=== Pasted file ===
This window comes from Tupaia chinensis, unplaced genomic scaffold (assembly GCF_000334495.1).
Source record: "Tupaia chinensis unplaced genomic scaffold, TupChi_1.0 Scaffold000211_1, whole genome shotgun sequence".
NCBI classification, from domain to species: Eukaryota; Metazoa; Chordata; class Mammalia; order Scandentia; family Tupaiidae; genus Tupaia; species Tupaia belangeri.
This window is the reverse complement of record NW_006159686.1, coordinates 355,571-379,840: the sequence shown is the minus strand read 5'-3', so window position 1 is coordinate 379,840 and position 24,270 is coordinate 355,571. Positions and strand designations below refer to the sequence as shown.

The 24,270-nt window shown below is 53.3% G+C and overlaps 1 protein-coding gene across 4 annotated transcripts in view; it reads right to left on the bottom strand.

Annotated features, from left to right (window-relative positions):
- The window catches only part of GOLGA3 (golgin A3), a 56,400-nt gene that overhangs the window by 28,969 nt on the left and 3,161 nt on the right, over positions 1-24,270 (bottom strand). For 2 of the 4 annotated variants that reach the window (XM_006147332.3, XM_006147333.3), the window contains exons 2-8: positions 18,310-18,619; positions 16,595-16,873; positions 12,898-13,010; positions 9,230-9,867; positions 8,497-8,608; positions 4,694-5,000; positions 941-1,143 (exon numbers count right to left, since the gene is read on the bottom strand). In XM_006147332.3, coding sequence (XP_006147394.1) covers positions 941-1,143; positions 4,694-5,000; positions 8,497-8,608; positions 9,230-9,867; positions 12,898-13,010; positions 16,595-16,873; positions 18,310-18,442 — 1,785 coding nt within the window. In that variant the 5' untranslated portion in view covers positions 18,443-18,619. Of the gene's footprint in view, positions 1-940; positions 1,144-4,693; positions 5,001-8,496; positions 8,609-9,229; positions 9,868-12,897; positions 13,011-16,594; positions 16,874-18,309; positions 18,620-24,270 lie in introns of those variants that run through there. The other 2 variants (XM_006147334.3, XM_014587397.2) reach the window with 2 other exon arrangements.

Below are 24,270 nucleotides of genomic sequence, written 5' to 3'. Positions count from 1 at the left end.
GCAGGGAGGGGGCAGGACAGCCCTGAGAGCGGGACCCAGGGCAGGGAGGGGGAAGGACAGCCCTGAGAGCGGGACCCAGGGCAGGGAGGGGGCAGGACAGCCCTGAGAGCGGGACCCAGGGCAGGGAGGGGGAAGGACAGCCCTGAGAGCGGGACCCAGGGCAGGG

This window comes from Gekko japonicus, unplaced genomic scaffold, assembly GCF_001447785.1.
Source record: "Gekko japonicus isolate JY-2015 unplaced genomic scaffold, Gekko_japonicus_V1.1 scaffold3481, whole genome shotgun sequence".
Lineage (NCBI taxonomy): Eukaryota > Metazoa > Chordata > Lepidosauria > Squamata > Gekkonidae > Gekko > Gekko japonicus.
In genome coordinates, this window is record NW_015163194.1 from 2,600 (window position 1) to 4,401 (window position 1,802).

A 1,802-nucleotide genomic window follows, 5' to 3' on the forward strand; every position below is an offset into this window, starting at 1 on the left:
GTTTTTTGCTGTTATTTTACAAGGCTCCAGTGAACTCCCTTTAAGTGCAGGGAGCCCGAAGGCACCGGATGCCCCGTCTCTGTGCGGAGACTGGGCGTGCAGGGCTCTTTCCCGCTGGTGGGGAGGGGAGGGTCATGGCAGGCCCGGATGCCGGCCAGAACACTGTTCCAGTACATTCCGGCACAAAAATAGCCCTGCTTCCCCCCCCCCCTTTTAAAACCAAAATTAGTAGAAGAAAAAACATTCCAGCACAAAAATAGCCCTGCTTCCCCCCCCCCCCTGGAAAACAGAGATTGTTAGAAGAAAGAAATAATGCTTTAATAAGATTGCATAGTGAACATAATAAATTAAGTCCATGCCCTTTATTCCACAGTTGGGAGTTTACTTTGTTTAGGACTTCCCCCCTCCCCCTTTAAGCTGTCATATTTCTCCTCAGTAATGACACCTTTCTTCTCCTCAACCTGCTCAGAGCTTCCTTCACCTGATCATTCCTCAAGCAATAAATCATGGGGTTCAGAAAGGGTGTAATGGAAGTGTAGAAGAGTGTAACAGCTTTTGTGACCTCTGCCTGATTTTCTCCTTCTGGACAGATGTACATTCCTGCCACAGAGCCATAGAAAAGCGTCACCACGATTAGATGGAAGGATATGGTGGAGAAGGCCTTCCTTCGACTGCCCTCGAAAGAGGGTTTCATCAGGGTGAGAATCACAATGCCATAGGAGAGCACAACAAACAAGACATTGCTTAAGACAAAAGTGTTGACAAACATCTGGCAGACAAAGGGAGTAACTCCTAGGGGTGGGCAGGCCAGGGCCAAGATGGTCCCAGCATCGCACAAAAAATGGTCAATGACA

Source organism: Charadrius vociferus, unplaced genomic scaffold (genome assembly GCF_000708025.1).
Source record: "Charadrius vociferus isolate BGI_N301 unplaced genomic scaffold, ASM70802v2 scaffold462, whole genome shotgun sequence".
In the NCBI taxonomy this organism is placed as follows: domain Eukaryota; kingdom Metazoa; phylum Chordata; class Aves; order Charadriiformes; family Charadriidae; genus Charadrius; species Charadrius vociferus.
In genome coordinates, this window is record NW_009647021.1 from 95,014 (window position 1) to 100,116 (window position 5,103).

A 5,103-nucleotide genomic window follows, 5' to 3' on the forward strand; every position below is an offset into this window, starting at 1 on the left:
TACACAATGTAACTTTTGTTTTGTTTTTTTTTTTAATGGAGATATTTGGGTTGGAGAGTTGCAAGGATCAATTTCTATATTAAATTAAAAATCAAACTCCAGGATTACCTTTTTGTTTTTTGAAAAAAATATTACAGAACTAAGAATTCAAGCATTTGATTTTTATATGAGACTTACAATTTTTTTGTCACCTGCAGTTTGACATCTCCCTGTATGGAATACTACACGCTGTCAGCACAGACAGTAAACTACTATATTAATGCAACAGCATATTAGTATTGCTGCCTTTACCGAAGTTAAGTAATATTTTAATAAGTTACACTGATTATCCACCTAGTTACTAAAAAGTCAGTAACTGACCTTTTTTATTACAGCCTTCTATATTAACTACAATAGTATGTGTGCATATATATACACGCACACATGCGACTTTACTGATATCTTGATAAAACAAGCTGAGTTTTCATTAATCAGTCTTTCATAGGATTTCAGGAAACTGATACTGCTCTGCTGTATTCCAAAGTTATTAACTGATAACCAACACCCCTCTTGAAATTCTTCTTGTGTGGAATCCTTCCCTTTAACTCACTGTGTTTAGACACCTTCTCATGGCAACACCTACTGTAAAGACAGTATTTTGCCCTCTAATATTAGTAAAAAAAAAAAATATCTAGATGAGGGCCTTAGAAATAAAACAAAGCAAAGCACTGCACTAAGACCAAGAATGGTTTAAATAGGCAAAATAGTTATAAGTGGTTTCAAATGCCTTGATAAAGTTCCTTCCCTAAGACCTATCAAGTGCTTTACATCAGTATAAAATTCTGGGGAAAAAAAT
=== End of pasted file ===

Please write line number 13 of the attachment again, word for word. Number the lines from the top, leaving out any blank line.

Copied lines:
In genome coordinates, this window is record NW_015163194.1 from 2,600 (window position 1) to 4,401 (window position 1,802).